Is Venezuela a paradise and the U.S. a 'failed democracy'? You decide

Por Venezuela Real - 3 de Mayo, 2007, 13:10, Categoría: Testimonios

Manny Lopez
Detroit News
April 01, 2007

Two miles separated me from Venezuela, and I didn't even know it. Silly me.

I traveled more than 4,800 roundtrip miles to see what was happening with family and friends there and how life had changed under the regime of Hugo Chavez, but all I really needed to do was wait for Eva Golinger to roll into Detroit to tell me.

A chicken in every pot and endless prosperity exists throughout the South American nation, the author of the "Chavez Code" said recently at a lecture at Wayne State University. There are no food shortages, everyone is happy and Chavez's commitment to democracy based on "integration and cooperation" will soon displace America's "failed model" of democracy.

I'm not making that up. She really said all that.

She spent nearly two hours bashing the United States government, its constitution and its people. Her rants weren't new or original. Plenty of authors before her have accused the U.S. government of being imperialist pigs out to slaughter self-rule in Latin America.

There's undoubtedly truth to some of that, but hardly to the extent that Golinger wants us to believe. Give her credit for her convictions and the tedious work she did gathering Freedom of Information Act requests to "prove" that the U.S. government is trying to overtake Venezuela.

But she loses most of her credibility as soon as she speaks. Don't take my word for it; listen to hers:

On capitalism

"The Venezuelan model is of a partnership democracy, a revolutionary, socialist-type of model that participates in a market economy. A market community that places a priority on people before economic interests. This is a direct threat to capitalism (and) the U.S. democracy which actually is really a failed model.

"In the United States poverty has increased, there's unemployment, massive amounts of people without health care. Everyone's on drugs or depressed or something. There's a diminishing sense of humanity and community and Venezuela is pretty much the opposite.

"Capitalism is going to fall anyway and the U.S. Empire is going down."

Yikes, rebuild the bomb shelters, quick. But first, don't forget to buy Golinger's book.

That'll be $20, please. Wise shoppers however would turn to, where the book sells for $13.46. Apparently capitalism sucks, except when you're gouging college students and the cash drops into your pockets, eh, Eva?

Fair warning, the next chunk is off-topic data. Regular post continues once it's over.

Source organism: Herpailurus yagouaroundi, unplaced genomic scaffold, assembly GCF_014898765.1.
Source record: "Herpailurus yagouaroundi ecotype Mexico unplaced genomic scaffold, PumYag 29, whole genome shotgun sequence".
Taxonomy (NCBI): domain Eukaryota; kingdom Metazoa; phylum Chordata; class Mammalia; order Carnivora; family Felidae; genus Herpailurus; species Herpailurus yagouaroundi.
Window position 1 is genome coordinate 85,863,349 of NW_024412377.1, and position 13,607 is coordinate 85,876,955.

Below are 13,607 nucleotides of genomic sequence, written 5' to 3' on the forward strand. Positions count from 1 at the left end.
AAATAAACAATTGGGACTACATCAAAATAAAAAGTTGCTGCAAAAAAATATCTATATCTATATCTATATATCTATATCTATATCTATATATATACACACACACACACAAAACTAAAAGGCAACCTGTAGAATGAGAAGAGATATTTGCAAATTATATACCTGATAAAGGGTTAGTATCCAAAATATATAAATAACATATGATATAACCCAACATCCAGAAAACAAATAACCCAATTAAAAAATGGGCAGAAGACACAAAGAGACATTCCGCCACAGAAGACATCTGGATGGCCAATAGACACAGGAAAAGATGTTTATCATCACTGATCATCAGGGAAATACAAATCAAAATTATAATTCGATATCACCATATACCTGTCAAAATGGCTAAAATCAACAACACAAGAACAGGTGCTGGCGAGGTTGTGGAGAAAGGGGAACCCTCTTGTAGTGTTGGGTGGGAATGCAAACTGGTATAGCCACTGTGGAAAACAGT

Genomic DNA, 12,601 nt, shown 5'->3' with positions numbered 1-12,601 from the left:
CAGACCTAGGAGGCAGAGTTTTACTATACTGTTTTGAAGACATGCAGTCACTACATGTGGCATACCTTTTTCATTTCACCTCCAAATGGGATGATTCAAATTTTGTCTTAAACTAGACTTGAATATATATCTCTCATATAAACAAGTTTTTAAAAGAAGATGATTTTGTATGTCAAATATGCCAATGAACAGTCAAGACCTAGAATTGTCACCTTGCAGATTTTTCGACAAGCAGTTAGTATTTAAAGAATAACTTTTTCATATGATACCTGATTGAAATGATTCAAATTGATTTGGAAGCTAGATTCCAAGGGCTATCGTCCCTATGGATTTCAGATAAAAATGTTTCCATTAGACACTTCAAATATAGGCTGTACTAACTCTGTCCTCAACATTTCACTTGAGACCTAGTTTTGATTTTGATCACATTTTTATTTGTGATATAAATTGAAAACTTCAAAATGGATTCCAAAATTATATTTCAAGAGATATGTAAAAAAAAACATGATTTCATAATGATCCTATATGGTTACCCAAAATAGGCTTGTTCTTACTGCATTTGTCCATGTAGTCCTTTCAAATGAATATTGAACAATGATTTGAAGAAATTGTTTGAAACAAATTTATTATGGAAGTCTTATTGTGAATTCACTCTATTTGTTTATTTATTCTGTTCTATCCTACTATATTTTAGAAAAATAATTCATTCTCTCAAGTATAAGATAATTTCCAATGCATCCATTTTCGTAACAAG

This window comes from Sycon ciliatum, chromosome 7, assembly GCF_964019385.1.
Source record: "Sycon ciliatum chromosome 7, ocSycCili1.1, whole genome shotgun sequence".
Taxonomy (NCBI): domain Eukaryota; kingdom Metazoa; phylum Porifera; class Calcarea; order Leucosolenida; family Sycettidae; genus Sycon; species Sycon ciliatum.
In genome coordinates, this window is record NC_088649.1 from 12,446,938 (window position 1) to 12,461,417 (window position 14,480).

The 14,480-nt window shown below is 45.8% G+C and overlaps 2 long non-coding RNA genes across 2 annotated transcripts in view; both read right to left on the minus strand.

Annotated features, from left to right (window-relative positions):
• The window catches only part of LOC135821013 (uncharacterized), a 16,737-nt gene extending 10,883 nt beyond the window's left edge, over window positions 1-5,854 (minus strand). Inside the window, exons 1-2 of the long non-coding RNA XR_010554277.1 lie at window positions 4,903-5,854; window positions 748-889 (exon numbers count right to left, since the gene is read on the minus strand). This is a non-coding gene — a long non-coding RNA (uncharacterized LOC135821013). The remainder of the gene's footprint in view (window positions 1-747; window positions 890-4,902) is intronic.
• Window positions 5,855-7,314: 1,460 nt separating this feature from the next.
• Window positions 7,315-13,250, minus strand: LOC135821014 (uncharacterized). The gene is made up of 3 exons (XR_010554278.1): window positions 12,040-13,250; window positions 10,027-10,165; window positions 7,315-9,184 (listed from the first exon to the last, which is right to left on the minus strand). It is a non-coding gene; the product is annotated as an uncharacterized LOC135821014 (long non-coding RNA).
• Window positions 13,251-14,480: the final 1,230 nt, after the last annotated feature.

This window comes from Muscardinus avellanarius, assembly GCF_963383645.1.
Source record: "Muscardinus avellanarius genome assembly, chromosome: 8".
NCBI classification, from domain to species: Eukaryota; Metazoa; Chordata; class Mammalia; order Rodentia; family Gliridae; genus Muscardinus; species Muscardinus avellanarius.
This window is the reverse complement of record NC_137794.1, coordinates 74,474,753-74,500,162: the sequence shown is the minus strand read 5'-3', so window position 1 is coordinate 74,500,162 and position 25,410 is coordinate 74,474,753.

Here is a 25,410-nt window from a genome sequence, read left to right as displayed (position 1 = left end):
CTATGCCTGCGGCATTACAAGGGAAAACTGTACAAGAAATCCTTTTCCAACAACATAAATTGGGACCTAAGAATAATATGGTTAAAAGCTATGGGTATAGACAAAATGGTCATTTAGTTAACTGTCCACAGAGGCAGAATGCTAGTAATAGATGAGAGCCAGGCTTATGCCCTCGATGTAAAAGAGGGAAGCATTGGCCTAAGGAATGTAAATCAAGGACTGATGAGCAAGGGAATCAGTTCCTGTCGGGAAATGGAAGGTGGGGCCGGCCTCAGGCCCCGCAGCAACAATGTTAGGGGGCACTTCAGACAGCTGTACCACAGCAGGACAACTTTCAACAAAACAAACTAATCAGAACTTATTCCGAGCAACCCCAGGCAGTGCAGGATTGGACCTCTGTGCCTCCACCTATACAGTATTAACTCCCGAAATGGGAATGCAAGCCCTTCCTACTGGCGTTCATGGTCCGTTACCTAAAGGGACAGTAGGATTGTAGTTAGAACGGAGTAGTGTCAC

On constitutions

The Venezuelan Constitution (which was rewritten to suit Chavez's political needs) "really didn't represent the reality in Venezuela and society. It was very exclusionary for the majority of people and you know they wanted to bring it up to date more. I'm actually a big proponent of constitutional reform (in the United States).

Golinger says the U.S. Constitution is too old and out of date. It hasn't worked well for us, she says, apparently preferring the Venezuelan model that gives the dictator 18 months of freedom to govern without oversight and allow him to rule as long as he wants.

"The U.S. Constitution doesn't guarantee human rights. It has civil and political. Human rights under international law are more than just civil and political, they're economic, social and cultural rights as well. All of these are included in the Venezuelan Constitution. These are rights you don't have in the United States."

Which always prompts me to ask those who are so enamored with Chavez (and to be clear, I found more of them at the Wayne State lecture than in Venezuela), why they don't move to Venezuela permanently.

"Well, um, I have ties here My job Um, I just can't right now," are the responses I get. Golinger says she has dual U.S./Venezuelan citizenship and lives in Caracas.

On Venezuelan socialism

"If you were there and saw what was happening, you'd be completely overwhelmed or bewildered with joy and happiness because of what's taking place in Venezuela. We're not just talking about the fact that illiteracy has been eradicated, that health care is available to everybody and not just a checkup -- and all of it's free."

Zero illiteracy and free health care? An absolute lie. And the feeling you get when you go down there and talk to people isn't euphoria, it's fear.

I could go on about how she claims major corporations have stood by Venezuela and not abandoned their investments (or more accurately been forced out by Chavez) or how the United States stands alone in its propaganda campaigns, but I think she's discredited herself enough.

Maybe I'm just a misguided capitalist who believes in the United States and its Constitution. I've been called worse things in my life.

Manny Lopez is a Detroit News editorial writer whose online column is published Sunday. Reach him at or (313) 222-2299.

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